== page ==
During these fine Colorado summer months, Gary and I enjoy spending our evenings out on the back deck. I like calling it a deck instead of a porch because it makes me feel a little more refined and a little less like a peddler. (Read: Porches are for peddlers.) We have a pretty nice set-up back there: 2 white rocking chairs that we paid way too much for at Walmart (I didn't even know Walmart carried anything worth more than 75 dollars), and a stool my dad made about a good fifteen years ago that has one lonely coat of white primer on it, which - like an alarming number of other things in our home - we've just never quite gotten around to finishing. Sometimes we eat meals out there and dream of the day we'll be able to afford real patio furniture. Tonight was no exception. (Okay except it sort of was an exception since we weren't eating dinner; we were just sitting out there watching our dog run around. But I'm trying to build a story here, so back off.)
So we're sitting, rocking in our outrageously overpriced chairs, and I notice some birds flying up around our trees. Sometimes I like to tell Brutus to "go catch me a bird" and he likes to pretend like he doesn't understand what I'm saying and continue about his business, meticulously stripping every branch he can get his mouth around of all its bark. (Insert joke about stripping Brutus of all his bark. Hah.) So I yell at Brutus to "go catch me one o' them birds, boy!" to which Gary replies, "Those are bats."
Excuse me, (and I'll need you to pronounce this next word exactly as it is written in order to get the full effect) HWAHHT????
And upon further inspection, it turned out he was right. From that moment all I could see were little flying Halloween cookies. (Speaking of which, whoever designs those cookie cutters deserves a raise. Spot on.) Needless to say, I was both terrified and immediately overcome with a righteous anger. Shame on Colorado for hushing this up for so long!
Time to pull out the grungy hippie voice: "Yeah, come to Colorado, it's so awesome, we have mountains and lakes here, we won't care that you haven't touched up your highlights in a year because we're all dirty too, and you won't feel like you wanna drop dead from heat exhaustion every time you step outside your house, and you'll actually be able to wear on a semi-regular basis those Chacos you bought three years ago so you could fit in with all the rich, blonde deep-southerners at camp, and which, after that one month, you threw into the back of your closet for fear of being laughed out of Dallas society, and you'll start to feel like you might really love the outdoors...oh, and hey...we have bats here."
I'll always remember my first trip to Colorado. It was the summer after 5th grade. We drove up in our Ford Aerostar (Seen one on the road lately? That's because there are none left that still run.) and camped in Durango for a few nights. I remember driving through some winding mountain pass and being shocked and appalled at the lack of guardrails - I mean, can we call that an oversight? Maybe like the biggest one of all time? Maybe like one the size of a MOUNTAIN? - and feeling quite certain that at any moment we were all going to plummet to our deaths. Imagine me dying at age 12 and never having met Pudge Rodriguez in person. Talk about a close call.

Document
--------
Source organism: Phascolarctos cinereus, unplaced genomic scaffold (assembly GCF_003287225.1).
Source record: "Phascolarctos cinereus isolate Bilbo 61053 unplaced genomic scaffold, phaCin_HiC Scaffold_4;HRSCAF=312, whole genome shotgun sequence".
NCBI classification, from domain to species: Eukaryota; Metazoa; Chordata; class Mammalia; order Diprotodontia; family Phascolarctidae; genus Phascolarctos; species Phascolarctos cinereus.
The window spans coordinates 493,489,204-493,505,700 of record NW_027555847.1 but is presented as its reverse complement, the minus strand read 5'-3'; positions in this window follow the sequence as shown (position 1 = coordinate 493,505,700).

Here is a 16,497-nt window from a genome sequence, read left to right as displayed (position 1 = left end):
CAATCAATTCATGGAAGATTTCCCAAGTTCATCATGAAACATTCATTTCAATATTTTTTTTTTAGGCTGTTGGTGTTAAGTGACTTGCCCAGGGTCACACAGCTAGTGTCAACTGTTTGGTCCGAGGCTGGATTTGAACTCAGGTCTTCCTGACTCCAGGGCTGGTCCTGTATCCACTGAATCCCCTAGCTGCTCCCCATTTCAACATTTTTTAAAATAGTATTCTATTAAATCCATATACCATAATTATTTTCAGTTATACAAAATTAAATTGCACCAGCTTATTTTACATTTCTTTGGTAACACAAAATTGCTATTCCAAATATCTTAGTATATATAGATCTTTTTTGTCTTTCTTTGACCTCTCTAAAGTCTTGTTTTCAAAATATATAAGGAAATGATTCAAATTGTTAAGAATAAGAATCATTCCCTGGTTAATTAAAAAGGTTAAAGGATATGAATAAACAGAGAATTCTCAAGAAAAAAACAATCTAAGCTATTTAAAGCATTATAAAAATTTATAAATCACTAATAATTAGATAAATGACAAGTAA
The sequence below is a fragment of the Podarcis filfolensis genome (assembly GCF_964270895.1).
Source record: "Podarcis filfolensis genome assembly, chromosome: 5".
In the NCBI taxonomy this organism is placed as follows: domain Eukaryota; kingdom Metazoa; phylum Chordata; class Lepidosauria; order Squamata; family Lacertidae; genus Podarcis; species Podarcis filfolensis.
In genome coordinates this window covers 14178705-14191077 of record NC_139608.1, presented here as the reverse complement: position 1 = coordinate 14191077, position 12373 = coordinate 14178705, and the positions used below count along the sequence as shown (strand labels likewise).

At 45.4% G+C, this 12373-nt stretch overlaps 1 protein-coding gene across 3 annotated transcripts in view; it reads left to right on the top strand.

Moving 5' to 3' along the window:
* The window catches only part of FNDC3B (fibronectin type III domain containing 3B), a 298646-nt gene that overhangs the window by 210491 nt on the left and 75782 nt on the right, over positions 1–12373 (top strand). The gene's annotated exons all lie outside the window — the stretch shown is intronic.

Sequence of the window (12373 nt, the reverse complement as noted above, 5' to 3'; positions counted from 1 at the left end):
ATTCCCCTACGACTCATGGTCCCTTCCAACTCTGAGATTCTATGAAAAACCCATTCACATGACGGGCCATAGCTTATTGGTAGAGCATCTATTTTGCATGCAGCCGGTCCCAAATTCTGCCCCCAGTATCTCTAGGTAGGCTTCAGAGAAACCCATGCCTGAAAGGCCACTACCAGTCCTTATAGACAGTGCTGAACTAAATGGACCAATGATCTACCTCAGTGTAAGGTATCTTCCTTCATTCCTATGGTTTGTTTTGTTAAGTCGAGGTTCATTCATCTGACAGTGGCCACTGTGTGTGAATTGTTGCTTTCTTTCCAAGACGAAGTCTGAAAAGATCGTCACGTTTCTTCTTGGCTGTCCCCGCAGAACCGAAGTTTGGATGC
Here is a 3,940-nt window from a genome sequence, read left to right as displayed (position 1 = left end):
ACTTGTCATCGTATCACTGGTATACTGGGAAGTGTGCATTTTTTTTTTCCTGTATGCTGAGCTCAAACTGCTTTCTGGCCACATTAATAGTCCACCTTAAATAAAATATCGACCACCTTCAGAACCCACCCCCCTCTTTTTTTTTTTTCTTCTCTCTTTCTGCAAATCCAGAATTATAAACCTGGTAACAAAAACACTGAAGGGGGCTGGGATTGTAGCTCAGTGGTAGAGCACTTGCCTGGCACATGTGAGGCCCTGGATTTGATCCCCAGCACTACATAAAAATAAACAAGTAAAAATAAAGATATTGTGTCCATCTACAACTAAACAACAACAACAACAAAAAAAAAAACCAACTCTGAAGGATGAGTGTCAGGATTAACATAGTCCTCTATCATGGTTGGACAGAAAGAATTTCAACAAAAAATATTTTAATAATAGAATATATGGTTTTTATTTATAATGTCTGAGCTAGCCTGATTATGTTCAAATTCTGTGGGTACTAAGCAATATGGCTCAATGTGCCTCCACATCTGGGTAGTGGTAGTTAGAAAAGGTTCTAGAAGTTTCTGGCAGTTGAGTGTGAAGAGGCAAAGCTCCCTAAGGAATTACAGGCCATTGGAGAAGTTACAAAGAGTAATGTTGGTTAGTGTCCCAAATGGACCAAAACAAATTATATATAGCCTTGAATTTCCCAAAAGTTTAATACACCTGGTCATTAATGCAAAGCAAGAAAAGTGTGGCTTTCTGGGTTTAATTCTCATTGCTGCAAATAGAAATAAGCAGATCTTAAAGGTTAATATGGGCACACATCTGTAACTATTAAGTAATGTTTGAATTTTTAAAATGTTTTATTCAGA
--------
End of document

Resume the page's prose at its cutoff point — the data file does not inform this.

I also remember that it stormed one of the nights we were camping, and I had just seen whichever of the Jurassic Park movies it is that has the giant T-Rex eyeball in the flap of the tent, so I'm pretty sure I wet my sleeping bag that night, although I don't so much remember that part.
The thing I remember most about that trip is a conversation I had with my dad about why everyone didn't live in Colorado. I think it went a little something like this:
"Why doesn't everyone move to Colorado?"
"Because there are no jobs in Colorado. Unless you want to work in a tourist trap."
This conversation is, I believe, in large part responsible for my mental image of Colorado for the next ten years: a wide, sprawling expanse of nothing but mountains and forests, dotted with little tee-pees in which you could purchase various colorful rocks and feathers.
I'm not sure when I started to consider the fact that either a) my dad was joking, or b) that conversation was just something I made up during the compulsive lying phase I went through around that time that somehow made its way into my long-term memory as an actual event.
Either way, I eventually ended up here anyway, despite my dad's warnings. Now, had his warnings included, alluded to, or even hinted at the word "bats", I might still be back in Dallas, enjoying some air conditioning and a full head of silky blonde hair. Instead, I'm sitting in my house in the Springs with my hair just about grown out (I can't bear to cut off the inch or so of blonde left at the bottom...it just feels like a part of me would be dying) and all the windows and doors boarded up. Brutus is never to be allowed outdoors again, because although I'll admit bats are small, I get the feeling that if a whole bunch of them got together, they could probably carry my dog off somewhere and eat him for dinner if they wanted to - and I just won't stand for that. The only creature (nocturnal or no) on this planet who has the right to threaten to cook and eat my dog for dinner if he pees on the carpet one more time is me.